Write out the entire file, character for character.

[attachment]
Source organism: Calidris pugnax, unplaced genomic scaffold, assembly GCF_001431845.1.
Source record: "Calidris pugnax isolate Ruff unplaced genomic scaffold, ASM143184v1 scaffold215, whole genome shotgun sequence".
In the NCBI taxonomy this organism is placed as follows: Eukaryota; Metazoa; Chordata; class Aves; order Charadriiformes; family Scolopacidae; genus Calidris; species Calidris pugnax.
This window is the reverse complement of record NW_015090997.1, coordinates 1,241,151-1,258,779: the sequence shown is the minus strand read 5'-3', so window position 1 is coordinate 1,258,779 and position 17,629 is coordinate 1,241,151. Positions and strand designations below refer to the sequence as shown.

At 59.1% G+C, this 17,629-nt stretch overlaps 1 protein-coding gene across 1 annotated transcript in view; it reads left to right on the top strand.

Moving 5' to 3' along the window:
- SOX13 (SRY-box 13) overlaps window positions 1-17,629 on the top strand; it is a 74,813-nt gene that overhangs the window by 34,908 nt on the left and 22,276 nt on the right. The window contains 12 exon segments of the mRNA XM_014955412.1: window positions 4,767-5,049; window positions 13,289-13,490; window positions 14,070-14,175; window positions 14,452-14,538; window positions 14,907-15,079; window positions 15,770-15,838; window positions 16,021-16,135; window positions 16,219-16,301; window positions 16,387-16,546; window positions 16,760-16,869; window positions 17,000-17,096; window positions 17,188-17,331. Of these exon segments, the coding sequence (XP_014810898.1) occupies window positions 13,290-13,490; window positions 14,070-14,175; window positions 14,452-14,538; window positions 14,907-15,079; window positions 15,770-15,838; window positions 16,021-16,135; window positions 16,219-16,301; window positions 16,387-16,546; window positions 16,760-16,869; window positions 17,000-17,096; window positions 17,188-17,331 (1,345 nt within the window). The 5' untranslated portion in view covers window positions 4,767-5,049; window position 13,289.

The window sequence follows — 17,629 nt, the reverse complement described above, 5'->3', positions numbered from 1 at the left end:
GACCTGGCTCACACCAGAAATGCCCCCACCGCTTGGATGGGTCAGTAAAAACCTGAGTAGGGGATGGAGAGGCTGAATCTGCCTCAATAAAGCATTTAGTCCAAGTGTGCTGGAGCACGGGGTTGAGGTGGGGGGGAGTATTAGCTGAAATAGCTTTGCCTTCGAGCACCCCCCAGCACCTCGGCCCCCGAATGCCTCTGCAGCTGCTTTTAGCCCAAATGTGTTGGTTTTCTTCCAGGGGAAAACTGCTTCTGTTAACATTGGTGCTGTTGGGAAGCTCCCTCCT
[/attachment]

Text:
Source organism: Calidris pugnax, unplaced genomic scaffold, assembly GCF_001431845.1.
Source record: "Calidris pugnax isolate Ruff unplaced genomic scaffold, ASM143184v1 scaffold215, whole genome shotgun sequence".
In the NCBI taxonomy this organism is placed as follows: Eukaryota; Metazoa; Chordata; class Aves; order Charadriiformes; family Scolopacidae; genus Calidris; species Calidris pugnax.
This window is the reverse complement of record NW_015090997.1, coordinates 1,241,151-1,258,779: the sequence shown is the minus strand read 5'-3', so window position 1 is coordinate 1,258,779 and position 17,629 is coordinate 1,241,151. Positions and strand designations below refer to the sequence as shown.

At 59.1% G+C, this 17,629-nt stretch overlaps 1 protein-coding gene across 1 annotated transcript in view; it reads left to right on the top strand.

Moving 5' to 3' along the window:
- SOX13 (SRY-box 13) overlaps window positions 1-17,629 on the top strand; it is a 74,813-nt gene that overhangs the window by 34,908 nt on the left and 22,276 nt on the right. The window contains 12 exon segments of the mRNA XM_014955412.1: window positions 4,767-5,049; window positions 13,289-13,490; window positions 14,070-14,175; window positions 14,452-14,538; window positions 14,907-15,079; window positions 15,770-15,838; window positions 16,021-16,135; window positions 16,219-16,301; window positions 16,387-16,546; window positions 16,760-16,869; window positions 17,000-17,096; window positions 17,188-17,331. Of these exon segments, the coding sequence (XP_014810898.1) occupies window positions 13,290-13,490; window positions 14,070-14,175; window positions 14,452-14,538; window positions 14,907-15,079; window positions 15,770-15,838; window positions 16,021-16,135; window positions 16,219-16,301; window positions 16,387-16,546; window positions 16,760-16,869; window positions 17,000-17,096; window positions 17,188-17,331 (1,345 nt within the window). The 5' untranslated portion in view covers window positions 4,767-5,049; window position 13,289.

The window sequence follows — 17,629 nt, the reverse complement described above, 5'->3', positions numbered from 1 at the left end:
GACCTGGCTCACACCAGAAATGCCCCCACCGCTTGGATGGGTCAGTAAAAACCTGAGTAGGGGATGGAGAGGCTGAATCTGCCTCAATAAAGCATTTAGTCCAAGTGTGCTGGAGCACGGGGTTGAGGTGGGGGGGAGTATTAGCTGAAATAGCTTTGCCTTCGAGCACCCCCCAGCACCTCGGCCCCCGAATGCCTCTGCAGCTGCTTTTAGCCCAAATGTGTTGGTTTTCTTCCAGGGGAAAACTGCTTCTGTTAACATTGGTGCTGTTGGGAAGCTCCCTCCT